The Western European cultural habit of eating three square meals a day “is anti-science, racist, and might actually be making you sick,” according to Mother Jones, the lefty magazine.
Mother Jones writer Kiera Butler explains that eating at certain times is racist because European people initiated the practice in the Middle Ages, imported it to North America and then discerned that Native American tribes were eating on different schedules.
“Sometimes, when food was scarce, they fasted. The Europeans took this as ‘evidence that natives were uncivilized,'” Butler writes, quoting Abigail Carroll, the author of “Three Squares: The Invention of the American Meal.”
“Civilized people ate properly and boundaried their eating, thus differentiating themselves from the animal kingdom, where grazing is the norm,” Carroll proclaims. European settlers also watched American Indian dining routines “as a form of entertainment,” the author contends.
The settlers whom Carroll refers to are not clear. During the winter of 1609 and 1610, the colonists of Jamestown likely did some fasting because all but 60 out of 500 of them died over a period of a few months.
Neither Mother Jones nor Carroll mention whether an Indian ever observed a European eating.
The progressive piece then briefly reflects on the evolution of eating customs in North America. People began to eat more meat because they could afford it. Breakfasts got bigger and tastier.
“In an effort to rein in caloric intake, nutritionists began advising people to eat a lighter breakfast — and marketers pounced on the opportunity,” she writes. “In 1897, brothers Will Keith Kellogg and John Harvey Kellogg introduced corn flakes as healthy alternative to heavy breakfasts.”
The first known use of the word nutritionist was in 1926, nearly three decades after 1897, according to Merriam-Webster, but never mind.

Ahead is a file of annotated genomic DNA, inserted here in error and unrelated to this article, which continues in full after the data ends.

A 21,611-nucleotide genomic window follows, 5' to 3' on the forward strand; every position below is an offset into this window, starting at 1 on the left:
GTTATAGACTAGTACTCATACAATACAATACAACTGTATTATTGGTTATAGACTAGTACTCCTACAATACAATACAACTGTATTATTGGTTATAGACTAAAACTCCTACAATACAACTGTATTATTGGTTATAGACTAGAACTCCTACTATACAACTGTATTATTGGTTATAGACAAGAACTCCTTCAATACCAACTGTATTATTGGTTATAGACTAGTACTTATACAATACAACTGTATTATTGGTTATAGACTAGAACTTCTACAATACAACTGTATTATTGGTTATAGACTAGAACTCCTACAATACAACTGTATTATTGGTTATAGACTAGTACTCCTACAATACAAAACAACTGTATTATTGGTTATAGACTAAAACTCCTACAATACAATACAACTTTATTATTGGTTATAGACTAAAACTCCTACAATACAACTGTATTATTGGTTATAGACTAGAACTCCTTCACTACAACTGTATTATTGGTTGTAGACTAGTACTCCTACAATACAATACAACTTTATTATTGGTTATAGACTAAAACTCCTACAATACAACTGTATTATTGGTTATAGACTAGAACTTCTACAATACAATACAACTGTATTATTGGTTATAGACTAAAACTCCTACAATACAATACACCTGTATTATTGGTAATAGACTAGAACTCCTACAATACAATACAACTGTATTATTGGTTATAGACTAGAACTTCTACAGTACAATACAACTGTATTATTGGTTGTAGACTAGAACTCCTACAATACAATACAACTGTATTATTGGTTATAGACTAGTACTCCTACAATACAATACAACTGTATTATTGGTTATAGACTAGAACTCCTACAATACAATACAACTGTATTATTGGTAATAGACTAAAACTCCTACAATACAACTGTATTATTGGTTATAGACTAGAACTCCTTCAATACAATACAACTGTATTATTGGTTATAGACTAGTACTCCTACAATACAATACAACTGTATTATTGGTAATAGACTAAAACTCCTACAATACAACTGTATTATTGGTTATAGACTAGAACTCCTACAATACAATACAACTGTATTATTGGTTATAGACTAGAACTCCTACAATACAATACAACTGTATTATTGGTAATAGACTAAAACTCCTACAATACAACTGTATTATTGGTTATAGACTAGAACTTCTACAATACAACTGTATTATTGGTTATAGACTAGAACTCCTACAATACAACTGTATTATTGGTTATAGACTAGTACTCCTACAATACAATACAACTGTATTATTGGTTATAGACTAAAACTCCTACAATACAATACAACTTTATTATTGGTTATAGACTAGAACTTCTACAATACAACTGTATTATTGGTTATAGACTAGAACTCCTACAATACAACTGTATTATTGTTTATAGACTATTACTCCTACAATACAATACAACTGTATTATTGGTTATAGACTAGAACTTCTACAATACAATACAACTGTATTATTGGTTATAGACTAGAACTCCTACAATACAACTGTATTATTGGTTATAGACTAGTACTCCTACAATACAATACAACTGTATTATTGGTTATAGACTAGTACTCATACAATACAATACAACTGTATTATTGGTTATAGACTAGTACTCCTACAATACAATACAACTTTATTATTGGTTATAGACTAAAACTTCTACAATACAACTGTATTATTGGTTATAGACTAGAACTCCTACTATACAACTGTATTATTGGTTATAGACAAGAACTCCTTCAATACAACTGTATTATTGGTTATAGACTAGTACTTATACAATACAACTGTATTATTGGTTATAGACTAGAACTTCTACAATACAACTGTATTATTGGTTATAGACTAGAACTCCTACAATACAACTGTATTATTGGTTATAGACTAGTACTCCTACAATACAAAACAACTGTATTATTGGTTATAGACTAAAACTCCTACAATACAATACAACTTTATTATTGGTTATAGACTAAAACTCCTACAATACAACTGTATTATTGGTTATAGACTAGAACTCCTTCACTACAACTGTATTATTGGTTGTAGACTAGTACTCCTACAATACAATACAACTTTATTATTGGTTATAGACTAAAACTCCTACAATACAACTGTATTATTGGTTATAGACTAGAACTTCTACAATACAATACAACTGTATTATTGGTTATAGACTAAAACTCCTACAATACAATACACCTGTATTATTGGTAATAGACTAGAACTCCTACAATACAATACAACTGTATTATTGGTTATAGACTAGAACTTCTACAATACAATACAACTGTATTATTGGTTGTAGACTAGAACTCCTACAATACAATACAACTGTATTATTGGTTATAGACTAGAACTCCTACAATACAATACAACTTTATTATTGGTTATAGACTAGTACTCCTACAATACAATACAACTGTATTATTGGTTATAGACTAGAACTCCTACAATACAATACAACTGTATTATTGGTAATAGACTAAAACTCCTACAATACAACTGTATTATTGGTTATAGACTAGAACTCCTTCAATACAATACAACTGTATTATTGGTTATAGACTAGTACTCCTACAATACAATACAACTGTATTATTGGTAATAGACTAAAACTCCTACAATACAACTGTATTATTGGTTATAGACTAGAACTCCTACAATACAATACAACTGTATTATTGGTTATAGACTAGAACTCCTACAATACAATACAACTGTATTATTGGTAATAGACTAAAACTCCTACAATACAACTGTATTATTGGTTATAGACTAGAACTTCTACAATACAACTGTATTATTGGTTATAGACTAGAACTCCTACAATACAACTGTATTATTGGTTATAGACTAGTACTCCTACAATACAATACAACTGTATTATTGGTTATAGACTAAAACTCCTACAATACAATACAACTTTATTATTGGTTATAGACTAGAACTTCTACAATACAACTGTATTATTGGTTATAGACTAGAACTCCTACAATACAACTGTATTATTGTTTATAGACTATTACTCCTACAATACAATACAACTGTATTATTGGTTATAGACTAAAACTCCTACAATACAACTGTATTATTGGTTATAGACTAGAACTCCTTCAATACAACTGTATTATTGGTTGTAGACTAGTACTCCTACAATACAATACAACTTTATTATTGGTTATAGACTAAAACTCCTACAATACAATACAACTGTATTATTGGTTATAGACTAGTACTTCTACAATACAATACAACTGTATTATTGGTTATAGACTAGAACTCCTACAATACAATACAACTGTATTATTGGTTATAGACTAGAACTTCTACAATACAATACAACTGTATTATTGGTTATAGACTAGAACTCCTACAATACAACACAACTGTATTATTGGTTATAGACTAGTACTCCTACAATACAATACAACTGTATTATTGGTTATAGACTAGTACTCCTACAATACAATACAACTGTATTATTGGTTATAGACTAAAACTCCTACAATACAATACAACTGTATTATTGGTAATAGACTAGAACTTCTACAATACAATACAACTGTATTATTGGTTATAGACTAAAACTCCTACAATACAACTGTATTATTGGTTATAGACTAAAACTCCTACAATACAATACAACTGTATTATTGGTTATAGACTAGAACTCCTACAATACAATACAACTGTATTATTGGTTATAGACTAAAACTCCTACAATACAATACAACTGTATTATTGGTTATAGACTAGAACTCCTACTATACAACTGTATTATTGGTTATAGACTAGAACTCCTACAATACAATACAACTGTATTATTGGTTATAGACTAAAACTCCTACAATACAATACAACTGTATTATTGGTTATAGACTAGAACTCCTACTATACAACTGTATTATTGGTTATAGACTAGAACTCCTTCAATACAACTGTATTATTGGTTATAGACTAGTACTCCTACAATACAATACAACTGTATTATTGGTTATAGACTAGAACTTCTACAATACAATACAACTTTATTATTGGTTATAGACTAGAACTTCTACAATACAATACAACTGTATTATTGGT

(Mother Jones also charges that the Kellogg brothers deviously hoped to promote vegetarianism because they were Seventh Day Adventists.)
Breakfast became “the most important meal of the day,” which is a grave and serious problem, the magazine intones, because some scientists currently believe that “it doesn’t make a whit of difference whether you eat breakfast or not.”
The Mother Jones piece then cites no fewer than four scientists for the proposition that you should feel free to eat whenever you want, if for some bizarre reason you feel constrained to eat only at three particular times during each day.
One of the studies, by a National Institute on Aging scientist Mark Mattson, showed that mice which “fast” — or, at any rate, which are cruelly forced by Matteson to starve — “are leaner and live longer than their nonskipping counterparts.” Mice which starved also had “more robust brain cells” in the experiments.
In another study, Salk Institute biologist Satchidananda Panda forced some mice to eat all their daily food within an eight-hour window. Those mice “were less likely to develop metabolic diseases like diabetes” than mice unencumbered by intrusive scientists.